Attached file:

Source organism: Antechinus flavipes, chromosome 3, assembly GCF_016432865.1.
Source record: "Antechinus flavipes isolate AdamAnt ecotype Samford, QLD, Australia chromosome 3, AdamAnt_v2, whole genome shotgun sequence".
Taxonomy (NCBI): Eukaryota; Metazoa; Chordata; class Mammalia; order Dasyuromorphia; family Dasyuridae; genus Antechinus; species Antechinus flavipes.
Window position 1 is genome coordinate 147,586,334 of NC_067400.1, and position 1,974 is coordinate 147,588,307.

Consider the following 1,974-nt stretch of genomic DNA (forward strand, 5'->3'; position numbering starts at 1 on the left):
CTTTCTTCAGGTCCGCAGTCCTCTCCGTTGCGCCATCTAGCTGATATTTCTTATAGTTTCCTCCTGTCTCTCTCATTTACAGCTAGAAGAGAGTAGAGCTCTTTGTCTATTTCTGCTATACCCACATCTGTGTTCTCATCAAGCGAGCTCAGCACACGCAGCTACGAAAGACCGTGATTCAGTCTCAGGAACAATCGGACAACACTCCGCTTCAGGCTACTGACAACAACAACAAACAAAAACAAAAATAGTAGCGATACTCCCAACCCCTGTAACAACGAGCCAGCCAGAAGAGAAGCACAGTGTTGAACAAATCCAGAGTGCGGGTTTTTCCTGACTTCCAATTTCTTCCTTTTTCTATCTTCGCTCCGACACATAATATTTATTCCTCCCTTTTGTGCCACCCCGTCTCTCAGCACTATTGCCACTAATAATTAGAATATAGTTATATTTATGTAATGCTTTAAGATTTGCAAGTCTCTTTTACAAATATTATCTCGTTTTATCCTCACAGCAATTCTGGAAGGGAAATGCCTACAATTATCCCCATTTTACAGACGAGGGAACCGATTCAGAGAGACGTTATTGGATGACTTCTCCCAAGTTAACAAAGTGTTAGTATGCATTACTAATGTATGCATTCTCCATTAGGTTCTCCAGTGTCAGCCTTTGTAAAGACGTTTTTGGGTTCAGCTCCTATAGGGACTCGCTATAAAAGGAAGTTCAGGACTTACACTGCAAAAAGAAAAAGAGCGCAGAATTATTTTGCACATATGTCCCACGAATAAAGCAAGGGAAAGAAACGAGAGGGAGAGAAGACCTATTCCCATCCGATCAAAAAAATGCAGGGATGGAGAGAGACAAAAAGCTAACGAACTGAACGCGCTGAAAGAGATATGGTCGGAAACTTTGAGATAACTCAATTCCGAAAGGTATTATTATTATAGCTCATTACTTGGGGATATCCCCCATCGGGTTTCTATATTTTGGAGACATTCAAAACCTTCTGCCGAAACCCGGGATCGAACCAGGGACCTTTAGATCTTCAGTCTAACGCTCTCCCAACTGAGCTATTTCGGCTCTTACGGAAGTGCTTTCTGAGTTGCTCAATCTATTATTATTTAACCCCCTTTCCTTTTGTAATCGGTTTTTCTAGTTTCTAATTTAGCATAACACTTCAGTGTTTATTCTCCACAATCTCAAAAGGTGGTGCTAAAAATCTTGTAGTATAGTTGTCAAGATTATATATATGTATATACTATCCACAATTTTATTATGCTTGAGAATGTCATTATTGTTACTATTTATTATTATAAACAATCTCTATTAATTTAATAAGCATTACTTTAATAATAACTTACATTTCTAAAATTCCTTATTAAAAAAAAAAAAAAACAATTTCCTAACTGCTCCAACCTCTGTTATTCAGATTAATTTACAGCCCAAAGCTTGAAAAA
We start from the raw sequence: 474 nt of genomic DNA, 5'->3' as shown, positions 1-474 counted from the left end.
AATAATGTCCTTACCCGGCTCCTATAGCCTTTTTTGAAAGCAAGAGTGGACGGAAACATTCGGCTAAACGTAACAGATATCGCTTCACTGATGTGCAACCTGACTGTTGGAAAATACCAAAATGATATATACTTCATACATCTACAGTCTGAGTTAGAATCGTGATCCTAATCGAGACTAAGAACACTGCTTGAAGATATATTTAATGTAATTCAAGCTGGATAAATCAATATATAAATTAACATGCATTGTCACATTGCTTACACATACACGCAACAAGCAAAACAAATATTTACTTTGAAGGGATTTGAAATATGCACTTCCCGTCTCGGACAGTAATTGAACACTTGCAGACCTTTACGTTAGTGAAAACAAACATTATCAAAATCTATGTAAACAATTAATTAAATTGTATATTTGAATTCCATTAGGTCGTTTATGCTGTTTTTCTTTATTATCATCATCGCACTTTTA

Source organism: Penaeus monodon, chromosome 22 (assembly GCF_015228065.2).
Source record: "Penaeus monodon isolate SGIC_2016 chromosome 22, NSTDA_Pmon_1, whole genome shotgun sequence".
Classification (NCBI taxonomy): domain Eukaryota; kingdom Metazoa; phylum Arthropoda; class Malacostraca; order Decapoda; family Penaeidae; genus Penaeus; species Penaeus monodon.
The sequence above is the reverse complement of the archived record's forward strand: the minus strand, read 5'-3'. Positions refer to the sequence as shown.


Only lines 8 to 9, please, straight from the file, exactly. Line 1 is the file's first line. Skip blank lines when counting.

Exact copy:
AATAATGTCCTTACCCGGCTCCTATAGCCTTTTTTGAAAGCAAGAGTGGACGGAAACATTCGGCTAAACGTAACAGATATCGCTTCACTGATGTGCAACCTGACTGTTGGAAAATACCAAAATGATATATACTTCATACATCTACAGTCTGAGTTAGAATCGTGATCCTAATCGAGACTAAGAACACTGCTTGAAGATATATTTAATGTAATTCAAGCTGGATAAATCAATATATAAATTAACATGCATTGTCACATTGCTTACACATACACGCAACAAGCAAAACAAATATTTACTTTGAAGGGATTTGAAATATGCACTTCCCGTCTCGGACAGTAATTGAACACTTGCAGACCTTTACGTTAGTGAAAACAAACATTATCAAAATCTATGTAAACAATTAATTAAATTGTATATTTGAATTCCATTAGGTCGTTTATGCTGTTTTTCTTTATTATCATCATCGCACTTTTA

Source organism: Penaeus monodon, chromosome 22 (assembly GCF_015228065.2).